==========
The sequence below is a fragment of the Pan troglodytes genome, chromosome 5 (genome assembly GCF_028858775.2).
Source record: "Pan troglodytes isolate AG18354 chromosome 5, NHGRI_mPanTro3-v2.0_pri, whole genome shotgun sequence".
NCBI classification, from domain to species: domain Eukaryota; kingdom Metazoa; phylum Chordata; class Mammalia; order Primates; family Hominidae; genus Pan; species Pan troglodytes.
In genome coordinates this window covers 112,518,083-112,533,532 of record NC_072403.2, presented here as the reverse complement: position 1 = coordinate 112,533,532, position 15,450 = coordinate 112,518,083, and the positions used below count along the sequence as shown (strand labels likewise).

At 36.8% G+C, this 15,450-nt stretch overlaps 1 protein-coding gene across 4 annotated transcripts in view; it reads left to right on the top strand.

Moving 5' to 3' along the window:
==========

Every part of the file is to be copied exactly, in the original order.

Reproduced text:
The sequence below is a fragment of the Pan troglodytes genome, chromosome 5 (genome assembly GCF_028858775.2).
Source record: "Pan troglodytes isolate AG18354 chromosome 5, NHGRI_mPanTro3-v2.0_pri, whole genome shotgun sequence".
NCBI classification, from domain to species: domain Eukaryota; kingdom Metazoa; phylum Chordata; class Mammalia; order Primates; family Hominidae; genus Pan; species Pan troglodytes.
In genome coordinates this window covers 112,518,083-112,533,532 of record NC_072403.2, presented here as the reverse complement: position 1 = coordinate 112,533,532, position 15,450 = coordinate 112,518,083, and the positions used below count along the sequence as shown (strand labels likewise).

At 36.8% G+C, this 15,450-nt stretch overlaps 1 protein-coding gene across 4 annotated transcripts in view; it reads left to right on the top strand.

Moving 5' to 3' along the window: